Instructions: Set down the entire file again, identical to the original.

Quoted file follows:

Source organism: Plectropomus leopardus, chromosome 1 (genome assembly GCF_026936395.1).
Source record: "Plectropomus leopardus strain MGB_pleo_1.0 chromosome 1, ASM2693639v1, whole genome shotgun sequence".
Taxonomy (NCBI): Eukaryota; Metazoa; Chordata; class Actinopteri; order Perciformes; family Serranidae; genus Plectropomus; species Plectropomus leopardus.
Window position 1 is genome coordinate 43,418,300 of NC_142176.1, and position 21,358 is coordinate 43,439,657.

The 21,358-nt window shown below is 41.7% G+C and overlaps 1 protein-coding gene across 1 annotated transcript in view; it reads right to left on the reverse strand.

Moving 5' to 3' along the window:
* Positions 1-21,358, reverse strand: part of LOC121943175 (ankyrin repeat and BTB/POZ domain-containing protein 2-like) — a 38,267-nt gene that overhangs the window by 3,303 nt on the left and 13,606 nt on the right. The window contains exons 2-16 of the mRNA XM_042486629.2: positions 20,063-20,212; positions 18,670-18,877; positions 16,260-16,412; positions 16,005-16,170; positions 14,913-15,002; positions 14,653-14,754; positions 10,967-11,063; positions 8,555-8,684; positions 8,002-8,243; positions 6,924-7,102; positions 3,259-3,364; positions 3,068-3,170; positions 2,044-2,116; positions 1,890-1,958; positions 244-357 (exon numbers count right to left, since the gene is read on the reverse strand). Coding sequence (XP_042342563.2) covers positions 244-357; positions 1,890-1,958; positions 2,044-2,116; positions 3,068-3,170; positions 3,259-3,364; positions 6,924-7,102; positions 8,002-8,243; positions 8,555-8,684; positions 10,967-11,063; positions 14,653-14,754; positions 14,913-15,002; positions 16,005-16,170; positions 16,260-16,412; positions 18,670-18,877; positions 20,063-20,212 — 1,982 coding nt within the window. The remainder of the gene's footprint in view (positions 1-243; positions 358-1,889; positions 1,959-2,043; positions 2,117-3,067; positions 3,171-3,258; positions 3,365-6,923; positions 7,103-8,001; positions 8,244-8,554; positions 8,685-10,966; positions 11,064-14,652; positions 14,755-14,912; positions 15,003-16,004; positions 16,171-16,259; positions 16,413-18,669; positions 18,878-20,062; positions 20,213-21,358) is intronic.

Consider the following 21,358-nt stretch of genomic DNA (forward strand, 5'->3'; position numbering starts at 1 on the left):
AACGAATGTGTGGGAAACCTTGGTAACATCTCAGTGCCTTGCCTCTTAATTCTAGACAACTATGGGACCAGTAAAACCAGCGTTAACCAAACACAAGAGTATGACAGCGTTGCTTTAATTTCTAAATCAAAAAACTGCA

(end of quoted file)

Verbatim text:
Source organism: Plectropomus leopardus, chromosome 1 (genome assembly GCF_026936395.1).
Source record: "Plectropomus leopardus strain MGB_pleo_1.0 chromosome 1, ASM2693639v1, whole genome shotgun sequence".
Taxonomy (NCBI): Eukaryota; Metazoa; Chordata; class Actinopteri; order Perciformes; family Serranidae; genus Plectropomus; species Plectropomus leopardus.
Window position 1 is genome coordinate 43,418,300 of NC_142176.1, and position 21,358 is coordinate 43,439,657.

The 21,358-nt window shown below is 41.7% G+C and overlaps 1 protein-coding gene across 1 annotated transcript in view; it reads right to left on the reverse strand.

Moving 5' to 3' along the window:
* Positions 1-21,358, reverse strand: part of LOC121943175 (ankyrin repeat and BTB/POZ domain-containing protein 2-like) — a 38,267-nt gene that overhangs the window by 3,303 nt on the left and 13,606 nt on the right. The window contains exons 2-16 of the mRNA XM_042486629.2: positions 20,063-20,212; positions 18,670-18,877; positions 16,260-16,412; positions 16,005-16,170; positions 14,913-15,002; positions 14,653-14,754; positions 10,967-11,063; positions 8,555-8,684; positions 8,002-8,243; positions 6,924-7,102; positions 3,259-3,364; positions 3,068-3,170; positions 2,044-2,116; positions 1,890-1,958; positions 244-357 (exon numbers count right to left, since the gene is read on the reverse strand). Coding sequence (XP_042342563.2) covers positions 244-357; positions 1,890-1,958; positions 2,044-2,116; positions 3,068-3,170; positions 3,259-3,364; positions 6,924-7,102; positions 8,002-8,243; positions 8,555-8,684; positions 10,967-11,063; positions 14,653-14,754; positions 14,913-15,002; positions 16,005-16,170; positions 16,260-16,412; positions 18,670-18,877; positions 20,063-20,212 — 1,982 coding nt within the window. The remainder of the gene's footprint in view (positions 1-243; positions 358-1,889; positions 1,959-2,043; positions 2,117-3,067; positions 3,171-3,258; positions 3,365-6,923; positions 7,103-8,001; positions 8,244-8,554; positions 8,685-10,966; positions 11,064-14,652; positions 14,755-14,912; positions 15,003-16,004; positions 16,171-16,259; positions 16,413-18,669; positions 18,878-20,062; positions 20,213-21,358) is intronic.

Consider the following 21,358-nt stretch of genomic DNA (forward strand, 5'->3'; position numbering starts at 1 on the left):
AACGAATGTGTGGGAAACCTTGGTAACATCTCAGTGCCTTGCCTCTTAATTCTAGACAACTATGGGACCAGTAAAACCAGCGTTAACCAAACACAAGAGTATGACAGCGTTGCTTTAATTTCTAAATCAAAAAACTGCA